The ability to testify remotely was expanded during the pandemic, and many people have come to rely on it as a way of communicating with lawmakers. At some council hearings, as many or more people testify remotely as do so in person. Remote testimony is also prone to technical glitches and can take up a lot of extra time.

Community activists Natalie Iwasa, Choon James and Angela Young publicly registered objections — Iwasa in person and Choon and Young remotely — but no one addressed their concerns and the vote proceeded.

The amendment to city rules also eliminates a provision that required the council to specify on committee reports who had contacted them in support of or in opposition to proposed legislation including which “institutions, organizations and governmental agencies” had submitted testimony or had “offered comments” about the measure under consideration.

Following the inauguration ceremony for newly elected council members, the council entered its first official meeting at Honolulu Hale. David Croxford/Civil Beat/2023

The new rules will also make it easier for council members to avoid saying, precisely, whether they support or oppose a motion. Instead of having to say “aye, with reservations,” it will now be possible to say “with reservations,” or simply “reservations.” This wording puts the vote into the “aye” category without the need to say “aye,” while the city clerk is directed to register it as an “aye” vote.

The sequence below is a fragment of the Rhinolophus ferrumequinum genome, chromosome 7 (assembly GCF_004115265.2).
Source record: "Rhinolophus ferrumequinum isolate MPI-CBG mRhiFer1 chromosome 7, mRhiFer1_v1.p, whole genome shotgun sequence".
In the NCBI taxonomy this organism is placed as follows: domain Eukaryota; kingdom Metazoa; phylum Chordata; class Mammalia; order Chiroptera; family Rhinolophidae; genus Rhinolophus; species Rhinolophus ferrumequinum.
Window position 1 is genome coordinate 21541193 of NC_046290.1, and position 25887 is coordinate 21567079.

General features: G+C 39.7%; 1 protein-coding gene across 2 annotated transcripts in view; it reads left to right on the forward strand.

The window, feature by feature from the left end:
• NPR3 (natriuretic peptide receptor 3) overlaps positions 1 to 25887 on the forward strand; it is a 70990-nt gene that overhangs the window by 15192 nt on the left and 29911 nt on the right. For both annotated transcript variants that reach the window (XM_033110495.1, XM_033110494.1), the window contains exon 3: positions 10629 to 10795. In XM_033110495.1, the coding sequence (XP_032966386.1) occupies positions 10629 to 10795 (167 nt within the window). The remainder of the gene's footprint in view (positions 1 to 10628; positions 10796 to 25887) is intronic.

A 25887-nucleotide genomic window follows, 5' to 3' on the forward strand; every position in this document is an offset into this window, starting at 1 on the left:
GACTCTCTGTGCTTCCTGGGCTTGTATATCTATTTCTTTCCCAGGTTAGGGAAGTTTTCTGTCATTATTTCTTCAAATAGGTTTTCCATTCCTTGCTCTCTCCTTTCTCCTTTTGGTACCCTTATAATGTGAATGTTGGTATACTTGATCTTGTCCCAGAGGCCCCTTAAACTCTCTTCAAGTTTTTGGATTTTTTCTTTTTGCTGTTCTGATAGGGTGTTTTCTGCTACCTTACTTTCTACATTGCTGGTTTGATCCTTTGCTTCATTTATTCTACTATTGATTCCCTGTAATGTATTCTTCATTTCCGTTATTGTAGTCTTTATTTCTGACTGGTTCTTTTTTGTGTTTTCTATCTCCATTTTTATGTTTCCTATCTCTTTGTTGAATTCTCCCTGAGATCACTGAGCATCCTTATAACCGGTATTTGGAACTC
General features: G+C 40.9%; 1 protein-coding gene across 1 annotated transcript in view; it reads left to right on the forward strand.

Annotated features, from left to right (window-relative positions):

Iwasa attended and asked the council in person not to eliminate remote testimony.

“Remote testimony provides another option for the public to testify on important matters impacting our daily lives,” she also wrote to the council. “Please continue to allow testifiers the option of providing testimony remotely as well as in person and in writing.”

Her opinion was echoed by Young, who said that eliminating remote testimony would make it harder for some people to participate, including the disabled. She said remote testimony should be made available “as an accommodation” to them.

Choon, who lives in Kahuku, follows civic events closely from her home and often testifies remotely, told the council that its action would chill public participation. She asked the council instead to do more to promote “transparency, open government and public participation.”